He was a man of Afghan descent and provided translation assignments for European Border Control Agency. He was stripped and beat, and then sent back to Turkey.
He will be able to see what hundreds of exiles are experiencing every day at Greece’s borders, the gateways for Europe. The Greek police mistook an Afghan interpreter for a migrant on September 3rd. The man was an employee of Frontex, the European border control agency. He decided to testify in front of the “New York Times”.
Humiliated, beaten, undressed… He also had his phone and wallet confiscated before being escorted back to Turkey, where he would spend days before being able to return to Europe. According to American media, the investigation was launched Wednesday by the Greek Ministry of Citizen Protection.
The police laughed at him when he said he was a European Union resident and then punched him. He is again beaten and stripped before being allowed to board a canoe which will connect Turkey via the Evros river. at the “New York Times”.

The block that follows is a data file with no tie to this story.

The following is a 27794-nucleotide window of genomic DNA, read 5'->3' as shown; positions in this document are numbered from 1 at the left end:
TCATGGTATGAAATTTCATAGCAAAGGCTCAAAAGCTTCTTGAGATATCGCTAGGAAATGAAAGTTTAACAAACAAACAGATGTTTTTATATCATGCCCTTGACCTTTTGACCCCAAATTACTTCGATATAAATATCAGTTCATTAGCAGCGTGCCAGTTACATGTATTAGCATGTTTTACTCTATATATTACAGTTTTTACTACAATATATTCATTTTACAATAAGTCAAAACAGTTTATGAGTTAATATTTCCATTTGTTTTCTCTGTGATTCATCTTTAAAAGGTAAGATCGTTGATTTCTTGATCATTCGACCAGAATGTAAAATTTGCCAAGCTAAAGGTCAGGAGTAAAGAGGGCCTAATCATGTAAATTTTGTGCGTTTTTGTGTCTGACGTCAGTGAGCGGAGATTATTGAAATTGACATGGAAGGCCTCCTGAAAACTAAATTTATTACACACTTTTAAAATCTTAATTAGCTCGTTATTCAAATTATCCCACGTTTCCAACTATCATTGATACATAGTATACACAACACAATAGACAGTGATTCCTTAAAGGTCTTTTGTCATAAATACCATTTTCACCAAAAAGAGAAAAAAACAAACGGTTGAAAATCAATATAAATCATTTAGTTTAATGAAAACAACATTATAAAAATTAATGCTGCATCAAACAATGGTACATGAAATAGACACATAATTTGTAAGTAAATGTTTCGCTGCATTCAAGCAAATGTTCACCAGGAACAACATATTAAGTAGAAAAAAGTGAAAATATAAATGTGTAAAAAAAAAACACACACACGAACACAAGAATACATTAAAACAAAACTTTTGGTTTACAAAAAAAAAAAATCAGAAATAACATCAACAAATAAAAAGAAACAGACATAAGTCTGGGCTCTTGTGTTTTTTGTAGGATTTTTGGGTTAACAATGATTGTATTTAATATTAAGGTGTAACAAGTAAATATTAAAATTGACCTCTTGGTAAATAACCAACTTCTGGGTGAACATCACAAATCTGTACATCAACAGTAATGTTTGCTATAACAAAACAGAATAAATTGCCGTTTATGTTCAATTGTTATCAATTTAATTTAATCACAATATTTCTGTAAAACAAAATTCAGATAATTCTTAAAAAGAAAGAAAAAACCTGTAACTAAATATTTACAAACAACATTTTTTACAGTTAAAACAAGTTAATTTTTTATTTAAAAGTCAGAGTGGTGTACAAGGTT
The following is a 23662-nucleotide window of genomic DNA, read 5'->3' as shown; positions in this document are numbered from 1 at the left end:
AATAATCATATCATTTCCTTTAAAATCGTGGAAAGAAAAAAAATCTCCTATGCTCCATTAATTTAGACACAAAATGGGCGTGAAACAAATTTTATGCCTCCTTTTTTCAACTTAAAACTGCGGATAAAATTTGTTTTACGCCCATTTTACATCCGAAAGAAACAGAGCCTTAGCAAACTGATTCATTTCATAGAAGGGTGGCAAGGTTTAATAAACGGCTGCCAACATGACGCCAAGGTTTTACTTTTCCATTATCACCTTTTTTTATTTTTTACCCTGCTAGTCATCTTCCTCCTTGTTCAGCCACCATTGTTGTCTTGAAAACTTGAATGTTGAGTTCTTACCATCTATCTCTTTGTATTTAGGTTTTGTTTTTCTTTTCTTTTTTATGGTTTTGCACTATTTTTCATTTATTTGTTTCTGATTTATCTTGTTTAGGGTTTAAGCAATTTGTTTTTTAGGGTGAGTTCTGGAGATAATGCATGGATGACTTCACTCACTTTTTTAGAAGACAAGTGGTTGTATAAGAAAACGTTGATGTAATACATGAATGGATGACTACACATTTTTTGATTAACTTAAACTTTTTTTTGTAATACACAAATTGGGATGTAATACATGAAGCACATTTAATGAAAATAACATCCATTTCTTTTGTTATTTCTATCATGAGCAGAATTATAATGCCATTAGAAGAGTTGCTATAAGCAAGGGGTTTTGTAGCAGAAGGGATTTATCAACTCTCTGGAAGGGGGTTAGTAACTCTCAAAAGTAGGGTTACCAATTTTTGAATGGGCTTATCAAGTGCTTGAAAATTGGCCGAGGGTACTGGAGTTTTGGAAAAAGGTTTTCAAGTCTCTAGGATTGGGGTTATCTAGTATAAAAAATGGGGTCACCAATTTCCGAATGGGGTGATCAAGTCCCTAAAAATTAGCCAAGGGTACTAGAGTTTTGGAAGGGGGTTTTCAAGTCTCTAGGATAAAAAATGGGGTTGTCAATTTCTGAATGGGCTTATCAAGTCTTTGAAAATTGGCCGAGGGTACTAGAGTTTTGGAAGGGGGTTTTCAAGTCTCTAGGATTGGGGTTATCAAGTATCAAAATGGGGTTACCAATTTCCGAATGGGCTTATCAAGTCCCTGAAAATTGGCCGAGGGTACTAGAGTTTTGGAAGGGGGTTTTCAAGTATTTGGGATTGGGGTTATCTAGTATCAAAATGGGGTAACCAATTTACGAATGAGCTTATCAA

This interpreter, who has been a citizen of Italy for many years, was sent to Evros to assist the Turkish President Recep Tayyip Erdogan in blackmailing Europe. He threatened to open the borders to migrants and allow them to pass through.
The interpreter was traveling on a bus to Thessaloniki in western Greece, where he hoped to rest for his new assignment. Missed. He will spend two more weeks in Turkey before his repatriation by the Italian Consulate.
Frontex filed a formal complaint after the victim returned. Ylva Johansson (EU Home Affairs Commissioner) stated to The New York Times she had met the victim twice in November before asking for an appointment. “Independent, full and rapid investigation”. VSWednesday’s hose by the Greek Ministry of Citizen Protection. This is the equivalent of France’s Defender of Rights.
An organization that has been investigating these incidents at the Greek frontier since 2017 notes, in accordance with a report published by “Le Monde”, that migrants continue to be subject to the same operational mode of repatriation:
Illegal refoulements, closed camps (which are “open-air prisons” for Amnesty International)… Greek migration policy is strongly criticized by humanitarian NGOs. Frontex, the employer of the translator, is accused of allowing exiles to be mistreated at the border.